- The Washington Times - Friday, April 24, 2009

GARDEN CITY, N.Y. | William Parente was a successful Manhattan lawyer who apparently had a side business lending money at high-interest rates - deals that may have cost investors as much as $20 million.

The revelations about his financial dealings came not long after the 59-year-old tax lawyer fatally beat and asphyxiated his family last weekend in a Maryland hotel room, then took his own life, leaving few clues behind.

“What he did to his family is unforgivable,” lawyer Steven B. Drelich said Thursday. “The face of evil can be pretty ordinary.”

Mr. Drelich’s law firm partner, Bruce Montague of Queens, said he invested $450,000 with Parente.

The FBI and New York State Attorney General’s Office are looking into allegations that Parente was in a financial bind and may have owed millions to investors who only now are beginning to suspect that they were scammed.

Mr. Montague, 47, learned Tuesday that two of six checks he recently received from Parente had bounced. The losses from the two checks totaled $245,000. A short time later, Mr. Montague began hearing media reports about the deaths of Parente and his family, and he contacted authorities.

The FBI has confirmed that it began investigating Parente’s financial dealings after the murder-suicide.

A law enforcement official said Thursday that local authorities notified the FBI after trying to contact relatives of the victims by using a cell phone found at the scene. Some of the programmed numbers were for people who told police they had investments with Parente, said the official, who spoke on the condition of anonymity because the investigation is ongoing.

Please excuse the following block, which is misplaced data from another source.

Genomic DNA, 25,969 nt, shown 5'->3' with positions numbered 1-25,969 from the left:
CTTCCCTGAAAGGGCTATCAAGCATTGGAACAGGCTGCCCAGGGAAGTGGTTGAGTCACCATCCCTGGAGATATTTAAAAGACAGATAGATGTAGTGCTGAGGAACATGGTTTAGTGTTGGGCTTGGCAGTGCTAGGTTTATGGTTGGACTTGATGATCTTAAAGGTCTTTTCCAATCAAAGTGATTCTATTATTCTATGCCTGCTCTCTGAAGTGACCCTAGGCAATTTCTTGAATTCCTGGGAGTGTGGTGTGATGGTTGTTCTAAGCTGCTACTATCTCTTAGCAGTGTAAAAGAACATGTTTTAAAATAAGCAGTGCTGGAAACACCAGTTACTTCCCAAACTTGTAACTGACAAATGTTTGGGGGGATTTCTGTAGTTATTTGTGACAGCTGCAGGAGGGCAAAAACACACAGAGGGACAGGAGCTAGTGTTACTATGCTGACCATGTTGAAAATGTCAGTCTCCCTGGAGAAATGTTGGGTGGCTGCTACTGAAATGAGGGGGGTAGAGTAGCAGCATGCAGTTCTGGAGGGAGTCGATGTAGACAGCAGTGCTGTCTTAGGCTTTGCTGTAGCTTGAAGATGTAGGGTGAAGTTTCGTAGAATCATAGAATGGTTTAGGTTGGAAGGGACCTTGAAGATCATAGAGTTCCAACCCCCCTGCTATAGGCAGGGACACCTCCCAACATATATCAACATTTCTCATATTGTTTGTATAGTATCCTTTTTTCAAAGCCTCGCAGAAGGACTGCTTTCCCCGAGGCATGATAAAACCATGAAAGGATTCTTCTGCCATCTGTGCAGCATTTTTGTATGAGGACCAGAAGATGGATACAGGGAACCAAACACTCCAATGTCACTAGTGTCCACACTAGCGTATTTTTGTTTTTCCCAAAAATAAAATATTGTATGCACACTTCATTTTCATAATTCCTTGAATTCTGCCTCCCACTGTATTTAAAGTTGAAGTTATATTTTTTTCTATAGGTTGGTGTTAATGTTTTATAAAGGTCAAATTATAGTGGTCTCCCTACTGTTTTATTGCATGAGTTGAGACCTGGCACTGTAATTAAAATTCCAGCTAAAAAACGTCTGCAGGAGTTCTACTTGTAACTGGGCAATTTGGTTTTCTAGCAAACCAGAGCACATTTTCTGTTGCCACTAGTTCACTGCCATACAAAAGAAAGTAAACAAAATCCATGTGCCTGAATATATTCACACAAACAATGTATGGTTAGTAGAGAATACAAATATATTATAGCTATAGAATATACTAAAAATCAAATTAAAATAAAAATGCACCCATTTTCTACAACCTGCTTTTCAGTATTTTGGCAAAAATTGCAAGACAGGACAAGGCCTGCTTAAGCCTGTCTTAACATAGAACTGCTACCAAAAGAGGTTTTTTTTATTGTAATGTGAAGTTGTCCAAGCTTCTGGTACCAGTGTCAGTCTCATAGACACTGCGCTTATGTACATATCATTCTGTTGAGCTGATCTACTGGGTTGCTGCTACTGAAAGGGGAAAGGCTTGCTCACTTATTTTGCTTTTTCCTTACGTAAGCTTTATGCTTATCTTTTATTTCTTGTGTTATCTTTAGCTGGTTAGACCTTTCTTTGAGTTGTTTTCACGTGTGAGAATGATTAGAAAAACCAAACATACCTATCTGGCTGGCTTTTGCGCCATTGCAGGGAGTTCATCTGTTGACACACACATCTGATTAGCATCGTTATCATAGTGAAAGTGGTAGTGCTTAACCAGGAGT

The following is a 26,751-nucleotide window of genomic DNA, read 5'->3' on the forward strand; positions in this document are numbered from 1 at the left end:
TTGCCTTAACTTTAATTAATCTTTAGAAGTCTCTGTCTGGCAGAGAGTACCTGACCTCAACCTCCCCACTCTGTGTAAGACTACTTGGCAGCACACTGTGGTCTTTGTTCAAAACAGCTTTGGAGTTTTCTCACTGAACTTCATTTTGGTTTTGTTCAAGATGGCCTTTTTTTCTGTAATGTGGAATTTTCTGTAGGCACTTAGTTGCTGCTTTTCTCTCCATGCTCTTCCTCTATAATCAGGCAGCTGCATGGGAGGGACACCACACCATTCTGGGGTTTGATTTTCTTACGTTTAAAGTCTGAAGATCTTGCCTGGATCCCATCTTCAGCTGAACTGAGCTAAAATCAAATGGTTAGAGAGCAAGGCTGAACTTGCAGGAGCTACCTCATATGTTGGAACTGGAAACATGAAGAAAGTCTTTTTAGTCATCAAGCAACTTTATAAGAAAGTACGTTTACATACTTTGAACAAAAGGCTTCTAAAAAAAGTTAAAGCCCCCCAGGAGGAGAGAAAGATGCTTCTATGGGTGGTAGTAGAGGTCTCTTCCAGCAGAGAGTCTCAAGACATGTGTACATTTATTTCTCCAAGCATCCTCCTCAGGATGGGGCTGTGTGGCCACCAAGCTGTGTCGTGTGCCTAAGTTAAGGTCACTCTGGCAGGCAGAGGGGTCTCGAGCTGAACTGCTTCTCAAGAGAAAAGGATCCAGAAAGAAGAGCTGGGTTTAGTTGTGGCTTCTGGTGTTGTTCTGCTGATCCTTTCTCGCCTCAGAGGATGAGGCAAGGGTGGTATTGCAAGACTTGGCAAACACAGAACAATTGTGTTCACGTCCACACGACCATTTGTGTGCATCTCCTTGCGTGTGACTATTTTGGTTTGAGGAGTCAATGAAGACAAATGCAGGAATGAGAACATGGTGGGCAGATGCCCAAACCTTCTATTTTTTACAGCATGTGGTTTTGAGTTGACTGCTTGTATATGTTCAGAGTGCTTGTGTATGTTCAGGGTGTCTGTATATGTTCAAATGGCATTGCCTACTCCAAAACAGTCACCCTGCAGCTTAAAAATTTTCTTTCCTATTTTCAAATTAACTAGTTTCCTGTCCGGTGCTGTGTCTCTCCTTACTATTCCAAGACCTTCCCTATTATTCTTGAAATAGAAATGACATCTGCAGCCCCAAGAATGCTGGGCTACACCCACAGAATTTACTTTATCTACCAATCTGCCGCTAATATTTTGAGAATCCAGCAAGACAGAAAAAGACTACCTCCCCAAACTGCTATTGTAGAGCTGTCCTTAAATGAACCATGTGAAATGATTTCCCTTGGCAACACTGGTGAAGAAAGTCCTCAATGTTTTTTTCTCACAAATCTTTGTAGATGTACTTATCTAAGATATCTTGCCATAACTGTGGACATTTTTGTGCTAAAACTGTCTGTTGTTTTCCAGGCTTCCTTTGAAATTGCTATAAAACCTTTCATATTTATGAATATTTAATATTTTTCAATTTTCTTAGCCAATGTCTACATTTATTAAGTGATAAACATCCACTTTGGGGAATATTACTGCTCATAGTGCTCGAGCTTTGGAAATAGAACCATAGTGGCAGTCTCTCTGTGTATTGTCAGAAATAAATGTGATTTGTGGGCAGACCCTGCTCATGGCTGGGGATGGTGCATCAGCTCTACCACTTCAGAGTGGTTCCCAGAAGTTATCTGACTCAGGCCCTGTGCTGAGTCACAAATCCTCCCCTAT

Mr. Montague declined media interviews, but another law partner, Craig Gardy, said the publicity has prompted several telephone calls to his office from others who suspect that they may have been scammed. Mr. Drelich said three people quickly came forward, saying they lost at least $4 million.

“People were upset,” said Mr. Gardy, who described a newspaper report that up to $20 million may have been swindled from people by Parente, as “reasonable.” “Everyone that calls knows at least another person involved. It’s going to keep growing.”

Mr. Gardy said Mr. Montague invested with Parente after being introduced to him by another lawyer, whom he would not identify.

Despite suspicions about the shady investments, Baltimore County, Md., police said a motive for the killings is still unknown.

“We have not reached that determination, and we may never reach that determination,” spokesman Cpl. Mike Hill said Wednesday.

The bodies of Parente; his wife, Betty, 58; and their daughters Stephanie, 19, and Catherine, 11, were discovered Monday in a hotel in Towson, Md., a suburb north of Baltimore. The couple and their younger daughter were in Maryland to visit Miss Parente, a sophomore at Loyola College in Baltimore.

Mrs. Parente and the daughters, who were found on the bed, died of blunt force trauma and asphyxiation. Parente, who was found in the bathroom, died by cutting himself, but Cpl. Hill declined to elaborate.

• Associated Press writers Alex Dominguez and Sarah Brumfield in Baltimore, and Bonny Ghosh in New York contributed to this report.

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